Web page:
Dividends and Losses: An Infrequent Affair

15th of December witnessed an unprecedented event in the Indian Stock Markets. Majesco Ltd, an insurance technology firm, announced a whopping dividend of ₹ 974 per share at a share price of ₹ 972. At the first glance, this seemed like an opportunity to make some money and it was understandable that investors were drooling over it. However, that was not the case, you see, the devil is in the details, and with this piece, we’ll try and find what was going on.

But before that, let’s understand a few concepts.

Announcement of Dividends

Whenever a company declares a dividend on its shares, there is a flock of investors who take advantage of it. These investors start buying the stock to earn the dividend announced. Following the demand-supply law, the share price should go up theoretically by an amount equal to the dividend announced.

However, in reality, the price change may depend on market dynamics.

The increase in the price continues till the ex-dividend date, which is the date up to which if investors buy the shares they will be entitled to the dividends. On the ex-dividend date and after that, since investors are not eligible for the dividends, they are willing to pay lower for the shares as a result of which the price goes down roughly by an amount equal to the dividend.

With this understanding at the back of our minds, let’s come back to Majesco’s stock.

From ₹ 972 on 14th of Dec, the share price went up to ₹ 985.65 on 22nd of December and it plummeted to ₹ 12.20 on the ex-dividend date. In this case, the share price did not go up by an amount equal to the announced dividend but it came down by ₹ 973.45 which is very close to the dividend declared.

Dividends and Losses: An Infrequent Affair
Lack of excitement?

Why then did the investors not show enthusiasm to buy the share despite the exorbitant dividend and low stock price?

The answer lies in taxation. Let’s assume an investor had purchased 100 shares of Majesco at ₹ 973 on December 15 and sold them on December 23 (ex-dividend date) for ₹ 12.20 per share. He made a loss of ₹ 960.80 per share in this transaction (See Loss-1).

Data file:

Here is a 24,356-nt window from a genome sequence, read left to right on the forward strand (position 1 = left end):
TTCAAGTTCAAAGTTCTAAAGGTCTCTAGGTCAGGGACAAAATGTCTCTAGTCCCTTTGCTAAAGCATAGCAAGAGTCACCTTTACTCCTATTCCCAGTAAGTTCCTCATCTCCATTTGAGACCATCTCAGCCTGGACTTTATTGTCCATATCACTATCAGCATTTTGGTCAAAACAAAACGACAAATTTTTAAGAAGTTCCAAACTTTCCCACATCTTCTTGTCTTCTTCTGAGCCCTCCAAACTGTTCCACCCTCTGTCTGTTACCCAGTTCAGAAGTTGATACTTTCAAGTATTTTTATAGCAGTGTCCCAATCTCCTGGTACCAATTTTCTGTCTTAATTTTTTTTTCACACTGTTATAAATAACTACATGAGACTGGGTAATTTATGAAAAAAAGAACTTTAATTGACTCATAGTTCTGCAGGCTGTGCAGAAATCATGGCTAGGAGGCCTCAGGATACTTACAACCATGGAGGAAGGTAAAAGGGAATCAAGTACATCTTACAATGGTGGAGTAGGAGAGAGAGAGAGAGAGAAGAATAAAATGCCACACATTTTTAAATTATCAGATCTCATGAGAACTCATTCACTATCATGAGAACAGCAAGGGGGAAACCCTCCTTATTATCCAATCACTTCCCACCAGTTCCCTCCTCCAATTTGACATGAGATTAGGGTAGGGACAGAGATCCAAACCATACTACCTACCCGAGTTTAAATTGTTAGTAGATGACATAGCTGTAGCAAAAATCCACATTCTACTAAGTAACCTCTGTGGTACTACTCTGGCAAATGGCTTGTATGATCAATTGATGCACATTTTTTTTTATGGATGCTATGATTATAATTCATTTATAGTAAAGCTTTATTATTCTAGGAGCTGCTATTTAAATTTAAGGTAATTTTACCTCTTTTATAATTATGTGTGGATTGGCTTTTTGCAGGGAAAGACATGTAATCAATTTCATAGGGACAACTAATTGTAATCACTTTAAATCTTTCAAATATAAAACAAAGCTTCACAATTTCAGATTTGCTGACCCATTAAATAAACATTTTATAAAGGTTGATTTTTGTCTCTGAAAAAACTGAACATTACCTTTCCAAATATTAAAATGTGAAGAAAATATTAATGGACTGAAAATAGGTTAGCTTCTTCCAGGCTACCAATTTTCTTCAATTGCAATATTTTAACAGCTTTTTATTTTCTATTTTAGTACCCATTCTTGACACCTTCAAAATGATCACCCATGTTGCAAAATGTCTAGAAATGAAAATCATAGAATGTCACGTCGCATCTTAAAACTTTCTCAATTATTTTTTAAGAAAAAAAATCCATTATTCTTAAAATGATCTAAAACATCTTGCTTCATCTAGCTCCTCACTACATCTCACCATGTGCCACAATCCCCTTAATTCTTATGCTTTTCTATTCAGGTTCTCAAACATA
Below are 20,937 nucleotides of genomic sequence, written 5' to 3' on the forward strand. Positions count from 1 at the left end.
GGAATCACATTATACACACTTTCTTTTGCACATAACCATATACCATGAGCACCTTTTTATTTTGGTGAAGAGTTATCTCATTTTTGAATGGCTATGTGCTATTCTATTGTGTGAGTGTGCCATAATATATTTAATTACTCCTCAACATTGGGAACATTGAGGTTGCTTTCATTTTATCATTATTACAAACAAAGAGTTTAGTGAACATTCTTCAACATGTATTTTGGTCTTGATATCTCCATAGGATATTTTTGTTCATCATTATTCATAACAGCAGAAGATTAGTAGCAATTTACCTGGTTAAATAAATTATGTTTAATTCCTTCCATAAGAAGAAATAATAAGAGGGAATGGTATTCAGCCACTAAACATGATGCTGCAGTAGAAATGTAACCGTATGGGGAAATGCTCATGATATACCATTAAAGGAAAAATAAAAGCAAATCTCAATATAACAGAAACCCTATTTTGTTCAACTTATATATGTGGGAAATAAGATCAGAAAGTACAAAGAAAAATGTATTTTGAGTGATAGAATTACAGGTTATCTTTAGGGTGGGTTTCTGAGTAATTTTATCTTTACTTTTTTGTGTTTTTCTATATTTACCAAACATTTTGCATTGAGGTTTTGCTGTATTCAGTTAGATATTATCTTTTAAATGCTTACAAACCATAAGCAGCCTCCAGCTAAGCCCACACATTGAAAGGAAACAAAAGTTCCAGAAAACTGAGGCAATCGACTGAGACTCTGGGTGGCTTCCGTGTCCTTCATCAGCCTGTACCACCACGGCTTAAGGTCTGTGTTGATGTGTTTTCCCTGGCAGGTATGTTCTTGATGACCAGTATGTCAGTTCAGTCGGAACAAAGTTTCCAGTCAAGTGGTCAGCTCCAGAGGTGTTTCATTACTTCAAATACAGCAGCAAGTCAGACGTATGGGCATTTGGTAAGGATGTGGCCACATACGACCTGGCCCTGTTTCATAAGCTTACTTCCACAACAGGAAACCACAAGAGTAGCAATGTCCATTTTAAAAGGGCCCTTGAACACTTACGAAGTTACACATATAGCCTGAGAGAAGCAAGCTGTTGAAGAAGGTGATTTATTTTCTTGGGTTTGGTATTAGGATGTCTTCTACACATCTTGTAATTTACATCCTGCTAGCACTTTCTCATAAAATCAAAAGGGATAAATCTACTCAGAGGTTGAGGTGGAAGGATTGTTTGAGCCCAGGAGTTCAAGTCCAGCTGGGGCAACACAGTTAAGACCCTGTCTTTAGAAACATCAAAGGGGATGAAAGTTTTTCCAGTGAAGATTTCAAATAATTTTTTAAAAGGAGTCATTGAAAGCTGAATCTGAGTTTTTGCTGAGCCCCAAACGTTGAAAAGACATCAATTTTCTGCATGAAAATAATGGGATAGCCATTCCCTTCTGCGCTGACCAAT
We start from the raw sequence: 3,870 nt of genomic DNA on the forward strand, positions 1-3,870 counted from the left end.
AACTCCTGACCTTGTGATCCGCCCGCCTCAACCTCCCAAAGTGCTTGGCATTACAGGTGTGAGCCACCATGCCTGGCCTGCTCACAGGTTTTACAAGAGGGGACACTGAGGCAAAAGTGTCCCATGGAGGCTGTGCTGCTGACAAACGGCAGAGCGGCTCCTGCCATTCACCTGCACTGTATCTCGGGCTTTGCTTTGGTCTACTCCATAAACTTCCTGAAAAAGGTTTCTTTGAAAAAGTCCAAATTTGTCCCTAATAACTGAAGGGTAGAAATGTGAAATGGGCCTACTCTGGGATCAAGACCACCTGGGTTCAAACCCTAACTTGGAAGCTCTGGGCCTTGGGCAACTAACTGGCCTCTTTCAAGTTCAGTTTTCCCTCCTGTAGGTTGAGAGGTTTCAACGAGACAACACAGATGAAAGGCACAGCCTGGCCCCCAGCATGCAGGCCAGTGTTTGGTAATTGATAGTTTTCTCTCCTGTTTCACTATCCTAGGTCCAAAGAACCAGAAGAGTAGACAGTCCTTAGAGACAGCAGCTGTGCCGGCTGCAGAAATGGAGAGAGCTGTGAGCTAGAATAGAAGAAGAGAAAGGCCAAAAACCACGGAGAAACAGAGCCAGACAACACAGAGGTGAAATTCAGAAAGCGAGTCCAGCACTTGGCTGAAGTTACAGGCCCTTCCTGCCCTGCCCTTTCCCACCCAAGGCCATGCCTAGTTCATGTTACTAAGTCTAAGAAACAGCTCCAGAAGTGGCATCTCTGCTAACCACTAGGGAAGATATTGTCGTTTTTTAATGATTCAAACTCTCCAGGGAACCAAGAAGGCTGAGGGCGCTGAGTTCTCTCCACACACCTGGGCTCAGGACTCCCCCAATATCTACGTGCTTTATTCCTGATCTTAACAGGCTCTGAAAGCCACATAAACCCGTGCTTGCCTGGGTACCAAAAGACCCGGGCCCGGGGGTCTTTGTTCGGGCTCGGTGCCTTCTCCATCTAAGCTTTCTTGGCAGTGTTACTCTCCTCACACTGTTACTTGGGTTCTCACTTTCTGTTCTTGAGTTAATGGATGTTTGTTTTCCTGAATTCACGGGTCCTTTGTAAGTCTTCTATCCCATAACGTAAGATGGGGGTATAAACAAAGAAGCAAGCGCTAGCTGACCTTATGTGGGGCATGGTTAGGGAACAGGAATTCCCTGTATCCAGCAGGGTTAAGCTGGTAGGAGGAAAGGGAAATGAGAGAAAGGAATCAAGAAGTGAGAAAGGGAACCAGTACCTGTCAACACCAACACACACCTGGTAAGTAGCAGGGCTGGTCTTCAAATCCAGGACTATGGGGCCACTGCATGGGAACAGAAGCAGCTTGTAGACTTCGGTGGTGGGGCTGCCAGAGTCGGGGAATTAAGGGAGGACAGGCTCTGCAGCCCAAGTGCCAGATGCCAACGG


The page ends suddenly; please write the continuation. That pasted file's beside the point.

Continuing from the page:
Dividends and Losses: An Infrequent Affair

After some days he will receive the dividend amount of ₹ 974 per share. Since he had bought 100 shares, the total amount he will receive is ₹ 97,400. However, dividend above ₹ 5000 is subject to TDS (Tax Deducted at Source) of 7.5%. Therefore, the TDS per share would be ₹ 73.05. Further, the remaining dividend income will be taxable at the investor’s income tax slab as it is considered a part of income. Let’s assume that the investor’s income falls in the 20% tax rate slab. Then the tax on dividend income per share would be ₹ 180.19. The net profit on the dividend would be ₹ 720.76 per share (See Profit-1).

However, if you look at the entire transaction there is a net loss of ₹ 240.04 per share and of ₹ 24,004 in total. This is the very reason why very less enthusiasm was shown by investors in reaping the illusory benefit of the dividend. It would never have been profitable. Even for someone like me, without any other source of income were to invest in the stock, there would have been a resultant loss of ₹ 59.85 per share (See the table below).

Dividends and Losses: An Infrequent Affair

The investors had anticipated a loss on such an investment and that is why the share price of Majesco did not shoot up significantly. However, it plummeted on the ex-dividend date because the investors who bought the share on that date were not entitled to the dividend and hence, unwilling to pay the price equivalent to the price before the dividend was paid.

The Author

The piece was written by Shivam Ghule, a co-author at Casereads. We hope you now understand why it is important to look beyond just the dividends offered on a particular stock.

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